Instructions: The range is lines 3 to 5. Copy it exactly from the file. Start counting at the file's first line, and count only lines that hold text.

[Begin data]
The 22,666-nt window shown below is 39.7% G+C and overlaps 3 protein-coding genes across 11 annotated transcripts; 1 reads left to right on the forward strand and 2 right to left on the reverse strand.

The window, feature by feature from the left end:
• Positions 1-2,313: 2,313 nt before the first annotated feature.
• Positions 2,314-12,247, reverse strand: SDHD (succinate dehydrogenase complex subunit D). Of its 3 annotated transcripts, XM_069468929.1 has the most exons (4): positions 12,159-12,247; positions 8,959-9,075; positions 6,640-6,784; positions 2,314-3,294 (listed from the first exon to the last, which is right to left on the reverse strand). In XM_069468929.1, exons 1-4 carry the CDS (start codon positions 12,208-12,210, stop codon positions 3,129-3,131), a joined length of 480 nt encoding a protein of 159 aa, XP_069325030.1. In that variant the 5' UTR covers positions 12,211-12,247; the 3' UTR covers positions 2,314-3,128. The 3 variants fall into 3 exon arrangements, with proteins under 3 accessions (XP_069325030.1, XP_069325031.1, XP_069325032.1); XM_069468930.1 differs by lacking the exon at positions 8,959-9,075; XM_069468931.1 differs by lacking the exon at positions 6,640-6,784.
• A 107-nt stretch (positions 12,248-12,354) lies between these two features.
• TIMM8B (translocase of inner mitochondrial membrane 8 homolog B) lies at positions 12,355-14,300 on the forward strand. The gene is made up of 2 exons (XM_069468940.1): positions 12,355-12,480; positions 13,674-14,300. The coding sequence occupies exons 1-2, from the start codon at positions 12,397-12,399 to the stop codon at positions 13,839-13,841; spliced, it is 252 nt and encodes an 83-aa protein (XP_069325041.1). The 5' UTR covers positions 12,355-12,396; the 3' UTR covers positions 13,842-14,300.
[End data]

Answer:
• Positions 1-2,313: 2,313 nt before the first annotated feature.
• Positions 2,314-12,247, reverse strand: SDHD (succinate dehydrogenase complex subunit D). Of its 3 annotated transcripts, XM_069468929.1 has the most exons (4): positions 12,159-12,247; positions 8,959-9,075; positions 6,640-6,784; positions 2,314-3,294 (listed from the first exon to the last, which is right to left on the reverse strand). In XM_069468929.1, exons 1-4 carry the CDS (start codon positions 12,208-12,210, stop codon positions 3,129-3,131), a joined length of 480 nt encoding a protein of 159 aa, XP_069325030.1. In that variant the 5' UTR covers positions 12,211-12,247; the 3' UTR covers positions 2,314-3,128. The 3 variants fall into 3 exon arrangements, with proteins under 3 accessions (XP_069325030.1, XP_069325031.1, XP_069325032.1); XM_069468930.1 differs by lacking the exon at positions 8,959-9,075; XM_069468931.1 differs by lacking the exon at positions 6,640-6,784.
• A 107-nt stretch (positions 12,248-12,354) lies between these two features.